Starting a Conversation Could Save a Life

January 2, 2019. Article by: Government of BC

There are many faces to the overdose emergency. And they belong to people we would all recognize.

More than 1450 people died of overdose in B.C. in 2017. Over 80% of these people were men.

44% of the people that died had jobs—hard jobs. More than half of this group worked in the trades and transport industries. 

Welders, truckers, and labourers.

79% of the people that died received medical treatment sometime in the year before they overdosed—more than half of that number for pain issues.

Fathers, uncles, and brothers. Coworkers, fishing buddies, and friends.

These guys often keep their feelings close to their chests. You can imagine what they might say if you asked how things were going.

“Fine, thanks.”

“I’m doing good.”

“Oh, you know, living the dream.”

But sometimes, they are suffering in silence. There are a lot of reasons why so many men hide their struggles, and account for so many overdose deaths in B.C. Workplace injuries, health issues, unresolved trauma and other problems are common paths that can lead to problematic substance use. Tragically, an unpredictable, highly-toxic drug supply has put anyone who uses illegal drugs at risk of overdose.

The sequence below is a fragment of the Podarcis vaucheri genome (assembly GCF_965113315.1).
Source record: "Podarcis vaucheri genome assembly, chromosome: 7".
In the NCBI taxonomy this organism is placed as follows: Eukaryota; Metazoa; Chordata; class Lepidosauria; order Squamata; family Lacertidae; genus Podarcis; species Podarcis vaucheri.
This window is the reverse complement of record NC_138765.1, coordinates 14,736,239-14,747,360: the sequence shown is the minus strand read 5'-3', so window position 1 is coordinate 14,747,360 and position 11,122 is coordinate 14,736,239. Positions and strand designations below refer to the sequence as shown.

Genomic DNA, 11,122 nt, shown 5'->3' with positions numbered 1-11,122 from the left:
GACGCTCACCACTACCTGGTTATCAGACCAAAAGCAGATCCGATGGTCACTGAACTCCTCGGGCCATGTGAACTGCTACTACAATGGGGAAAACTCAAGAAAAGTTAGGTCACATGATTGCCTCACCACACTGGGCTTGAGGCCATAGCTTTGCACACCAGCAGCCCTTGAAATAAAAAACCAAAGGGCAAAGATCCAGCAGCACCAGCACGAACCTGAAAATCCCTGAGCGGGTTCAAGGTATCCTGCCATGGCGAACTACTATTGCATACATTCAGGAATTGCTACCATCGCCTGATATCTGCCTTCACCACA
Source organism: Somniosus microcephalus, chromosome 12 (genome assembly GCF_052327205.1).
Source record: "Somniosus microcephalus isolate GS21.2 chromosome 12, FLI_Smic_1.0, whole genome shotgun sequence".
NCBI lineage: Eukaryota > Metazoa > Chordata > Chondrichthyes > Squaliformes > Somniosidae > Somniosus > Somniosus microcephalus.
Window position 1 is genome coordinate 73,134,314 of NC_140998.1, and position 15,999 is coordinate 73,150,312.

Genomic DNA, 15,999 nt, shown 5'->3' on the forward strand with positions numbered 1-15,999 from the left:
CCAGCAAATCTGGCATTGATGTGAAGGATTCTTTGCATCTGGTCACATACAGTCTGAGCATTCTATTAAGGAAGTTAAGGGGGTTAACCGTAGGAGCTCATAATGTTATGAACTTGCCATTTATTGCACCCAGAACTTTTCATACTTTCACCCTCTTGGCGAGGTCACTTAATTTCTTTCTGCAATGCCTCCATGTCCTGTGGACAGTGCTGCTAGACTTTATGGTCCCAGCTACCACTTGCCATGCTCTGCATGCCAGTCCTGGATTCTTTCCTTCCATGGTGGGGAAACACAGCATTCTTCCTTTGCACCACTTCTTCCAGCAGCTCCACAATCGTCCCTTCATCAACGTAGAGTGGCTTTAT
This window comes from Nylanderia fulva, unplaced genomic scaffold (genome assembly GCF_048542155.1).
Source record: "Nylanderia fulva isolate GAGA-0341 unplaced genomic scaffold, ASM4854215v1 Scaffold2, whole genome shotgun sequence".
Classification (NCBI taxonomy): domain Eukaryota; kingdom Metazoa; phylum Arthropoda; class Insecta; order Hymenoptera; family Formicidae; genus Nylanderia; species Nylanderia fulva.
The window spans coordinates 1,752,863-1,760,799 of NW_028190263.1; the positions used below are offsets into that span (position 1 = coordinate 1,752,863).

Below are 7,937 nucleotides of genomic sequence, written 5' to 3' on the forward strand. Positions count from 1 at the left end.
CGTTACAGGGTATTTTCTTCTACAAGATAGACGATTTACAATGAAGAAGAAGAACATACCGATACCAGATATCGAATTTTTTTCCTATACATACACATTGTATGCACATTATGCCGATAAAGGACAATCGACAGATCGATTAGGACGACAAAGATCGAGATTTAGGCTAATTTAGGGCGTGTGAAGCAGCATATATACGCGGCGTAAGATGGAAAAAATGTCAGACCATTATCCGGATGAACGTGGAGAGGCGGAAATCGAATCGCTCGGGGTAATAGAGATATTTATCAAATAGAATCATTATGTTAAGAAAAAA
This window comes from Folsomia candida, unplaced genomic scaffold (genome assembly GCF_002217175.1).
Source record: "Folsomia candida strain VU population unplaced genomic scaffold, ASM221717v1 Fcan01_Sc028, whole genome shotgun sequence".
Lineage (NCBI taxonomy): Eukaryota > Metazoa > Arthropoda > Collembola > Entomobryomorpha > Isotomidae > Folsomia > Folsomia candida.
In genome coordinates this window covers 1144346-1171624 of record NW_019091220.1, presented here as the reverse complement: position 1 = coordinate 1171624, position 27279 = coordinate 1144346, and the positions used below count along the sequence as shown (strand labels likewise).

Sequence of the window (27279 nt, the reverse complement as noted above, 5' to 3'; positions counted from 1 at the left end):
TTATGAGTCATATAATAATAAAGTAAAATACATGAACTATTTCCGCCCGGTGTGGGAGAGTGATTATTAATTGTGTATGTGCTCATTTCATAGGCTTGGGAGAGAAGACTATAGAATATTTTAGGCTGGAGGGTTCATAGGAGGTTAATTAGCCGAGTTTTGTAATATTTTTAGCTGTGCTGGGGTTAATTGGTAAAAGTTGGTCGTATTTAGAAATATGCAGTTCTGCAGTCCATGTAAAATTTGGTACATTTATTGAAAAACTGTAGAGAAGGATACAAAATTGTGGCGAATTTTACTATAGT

What you can do to help

Having courageous conversations and approaching the topic of substance use with compassion and without blame lets someone know they’re not alone.

As former NHL goaltender Kirk McLean says, these conversations aren’t easy. But it could be the most important conversation you ever have—and might even save a life.

Whether you’re a family member, friend, healthcare professional or someone else, you can help a person that is struggling. Everyone has the power to provide support and compassion, and to start the conversations that make a real difference.

We can all be part of the solution.

How to start a conversation

Learn how to ask if someone is OK.

Hear conversations that changed lives.